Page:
Why regulating Facebook is inevitable: technology expert
Not long after Donald Trump's surprise victory in the U.S. presidential election last year, observers started asking about how much of an impact Facebook might have had on the outcome.
At the time, the social network's CEO Mark Zuckerberg brushed away concerns and famously said it was "a pretty crazy idea."
But since then, the company has been under mounting pressure as revelations that Russia purchased thousands of Facebook ads during the campaign forced Zuckerberg into an about-face and took to Facebook live in September.
To many, this swirling controversy has brought to light how massively influential the social network is and some say Facebook may have grown too big to be left to its own devices.
"Facebook probably merited regulation anyway but by its reaction to the election controversy, it has in effect invited it to come much sooner," says David Kirkpatrick, author of The Facebook Effect.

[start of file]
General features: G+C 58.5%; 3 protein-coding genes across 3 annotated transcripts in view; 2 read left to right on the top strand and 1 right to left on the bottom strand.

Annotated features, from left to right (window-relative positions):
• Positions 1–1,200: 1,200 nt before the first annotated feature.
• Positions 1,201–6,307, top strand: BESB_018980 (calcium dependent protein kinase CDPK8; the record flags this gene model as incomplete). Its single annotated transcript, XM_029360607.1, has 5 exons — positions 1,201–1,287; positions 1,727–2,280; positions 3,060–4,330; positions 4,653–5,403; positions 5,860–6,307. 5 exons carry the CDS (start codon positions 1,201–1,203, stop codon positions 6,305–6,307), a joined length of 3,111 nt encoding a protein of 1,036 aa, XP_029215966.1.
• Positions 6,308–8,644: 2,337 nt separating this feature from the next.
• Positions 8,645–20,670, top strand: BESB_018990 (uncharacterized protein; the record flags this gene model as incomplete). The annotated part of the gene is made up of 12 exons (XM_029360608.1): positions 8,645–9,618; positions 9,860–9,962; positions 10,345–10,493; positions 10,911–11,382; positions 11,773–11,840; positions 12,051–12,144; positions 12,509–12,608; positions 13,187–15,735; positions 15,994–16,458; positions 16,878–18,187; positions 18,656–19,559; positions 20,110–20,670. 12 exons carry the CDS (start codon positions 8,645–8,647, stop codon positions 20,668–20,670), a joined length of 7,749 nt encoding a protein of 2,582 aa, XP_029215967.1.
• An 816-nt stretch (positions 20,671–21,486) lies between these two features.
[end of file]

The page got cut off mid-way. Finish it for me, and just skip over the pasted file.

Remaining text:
Kirkpatrick questions why Facebook wouldn't have anticipated the misuse of its platform.
"Facebook is designed to affect — essentially favour — incendiary material," Kirkpatrick tells The Current's Anna Maria Tremonti.
As a result, an advertising-based platform is going to lean towards posts that get people's emotions engaged.
"Anger and ... fear are two emotions that are quite easily implicated."
Kirkpatrick says there needs to be a different relationsip between government and social media companies.
"But there is absolutely a risk that we could suppress speech that should not be suppressed. In fact, I think that's already happening. Many people call for companies like Facebook to you know do more to suppress this and that but in effect that's a form of censorship that's being put on a commercial entity which I think is principally inappropriate."
While calculating influence on voters is difficult, digital culture writer Virginia Heffernan points out there is a toll on our collective psyche that social media left behind.
"There's an ascendant concept called cognitive security; it's sort of in the same breath as national security or financial security. People talk about cognitive security and there's a strong idea that our thinking to some extent has been hacked by this particularly angry rhetoric that shows up on Twitter Google and Facebook."
Listen to the full segment near the top of this web post.
This segment was produced by The Current's Idella Sturino and Yamri Taddese.